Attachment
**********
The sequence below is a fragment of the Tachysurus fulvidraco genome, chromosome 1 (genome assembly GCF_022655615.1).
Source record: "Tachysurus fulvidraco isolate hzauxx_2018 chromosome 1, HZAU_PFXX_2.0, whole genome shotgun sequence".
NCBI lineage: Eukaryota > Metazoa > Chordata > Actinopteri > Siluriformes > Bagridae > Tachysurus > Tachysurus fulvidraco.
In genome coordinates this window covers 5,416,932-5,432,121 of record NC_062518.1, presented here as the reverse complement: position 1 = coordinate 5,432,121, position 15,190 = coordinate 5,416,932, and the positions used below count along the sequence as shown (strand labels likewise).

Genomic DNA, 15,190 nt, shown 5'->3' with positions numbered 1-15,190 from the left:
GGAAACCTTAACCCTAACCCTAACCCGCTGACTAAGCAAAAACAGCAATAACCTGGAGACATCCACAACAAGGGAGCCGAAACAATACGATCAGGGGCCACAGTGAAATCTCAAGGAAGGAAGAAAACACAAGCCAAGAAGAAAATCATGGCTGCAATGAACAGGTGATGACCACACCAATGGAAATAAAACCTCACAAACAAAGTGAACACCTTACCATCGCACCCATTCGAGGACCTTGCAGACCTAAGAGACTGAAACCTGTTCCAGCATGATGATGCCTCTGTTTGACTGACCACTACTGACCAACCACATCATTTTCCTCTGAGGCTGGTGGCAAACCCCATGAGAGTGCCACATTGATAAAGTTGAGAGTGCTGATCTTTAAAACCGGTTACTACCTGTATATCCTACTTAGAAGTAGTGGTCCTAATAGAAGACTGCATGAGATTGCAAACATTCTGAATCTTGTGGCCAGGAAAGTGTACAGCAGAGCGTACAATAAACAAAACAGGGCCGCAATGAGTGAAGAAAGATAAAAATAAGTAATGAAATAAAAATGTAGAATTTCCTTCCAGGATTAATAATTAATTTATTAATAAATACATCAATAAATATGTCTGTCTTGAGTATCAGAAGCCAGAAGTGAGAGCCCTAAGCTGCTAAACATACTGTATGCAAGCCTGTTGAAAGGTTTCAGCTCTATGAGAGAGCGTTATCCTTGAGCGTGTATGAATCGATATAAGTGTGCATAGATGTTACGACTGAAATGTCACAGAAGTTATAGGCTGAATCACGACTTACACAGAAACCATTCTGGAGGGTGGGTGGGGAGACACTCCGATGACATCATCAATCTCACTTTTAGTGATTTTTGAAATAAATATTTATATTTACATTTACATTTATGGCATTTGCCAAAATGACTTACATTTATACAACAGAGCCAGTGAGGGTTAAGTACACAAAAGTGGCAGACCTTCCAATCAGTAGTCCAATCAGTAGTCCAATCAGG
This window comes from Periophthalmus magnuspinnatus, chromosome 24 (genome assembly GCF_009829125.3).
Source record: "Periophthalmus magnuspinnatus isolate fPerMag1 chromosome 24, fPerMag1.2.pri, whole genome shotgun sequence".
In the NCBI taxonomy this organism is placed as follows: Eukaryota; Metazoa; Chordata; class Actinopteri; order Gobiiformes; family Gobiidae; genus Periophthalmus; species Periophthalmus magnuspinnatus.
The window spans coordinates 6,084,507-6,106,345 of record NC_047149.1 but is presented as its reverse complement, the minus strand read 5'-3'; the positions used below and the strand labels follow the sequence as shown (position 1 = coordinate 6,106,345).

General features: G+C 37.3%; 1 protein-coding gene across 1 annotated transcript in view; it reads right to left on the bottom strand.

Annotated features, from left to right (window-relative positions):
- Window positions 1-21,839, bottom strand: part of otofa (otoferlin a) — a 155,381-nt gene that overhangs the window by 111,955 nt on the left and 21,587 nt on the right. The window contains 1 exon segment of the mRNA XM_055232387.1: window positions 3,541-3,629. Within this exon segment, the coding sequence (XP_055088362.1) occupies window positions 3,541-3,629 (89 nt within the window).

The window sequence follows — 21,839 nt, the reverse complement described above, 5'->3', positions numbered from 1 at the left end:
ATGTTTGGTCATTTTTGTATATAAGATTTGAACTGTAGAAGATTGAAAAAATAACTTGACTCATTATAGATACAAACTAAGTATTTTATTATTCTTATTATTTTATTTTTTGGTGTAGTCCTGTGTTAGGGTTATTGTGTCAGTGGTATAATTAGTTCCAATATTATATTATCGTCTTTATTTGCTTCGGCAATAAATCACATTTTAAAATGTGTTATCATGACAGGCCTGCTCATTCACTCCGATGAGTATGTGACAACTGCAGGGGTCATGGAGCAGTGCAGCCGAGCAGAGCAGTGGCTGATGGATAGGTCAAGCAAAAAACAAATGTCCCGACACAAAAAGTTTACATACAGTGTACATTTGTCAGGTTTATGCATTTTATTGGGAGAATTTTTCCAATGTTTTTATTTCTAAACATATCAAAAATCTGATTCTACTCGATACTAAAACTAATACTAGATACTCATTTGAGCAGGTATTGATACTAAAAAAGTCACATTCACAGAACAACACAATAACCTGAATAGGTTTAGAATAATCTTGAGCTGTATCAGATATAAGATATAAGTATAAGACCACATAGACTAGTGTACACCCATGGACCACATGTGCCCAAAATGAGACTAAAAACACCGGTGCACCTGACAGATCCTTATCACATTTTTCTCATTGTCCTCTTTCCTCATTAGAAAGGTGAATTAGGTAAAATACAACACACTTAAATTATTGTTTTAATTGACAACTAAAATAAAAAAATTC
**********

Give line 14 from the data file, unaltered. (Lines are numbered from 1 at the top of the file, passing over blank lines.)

The window sequence follows — 21,839 nt, the reverse complement described above, 5'->3', positions numbered from 1 at the left end: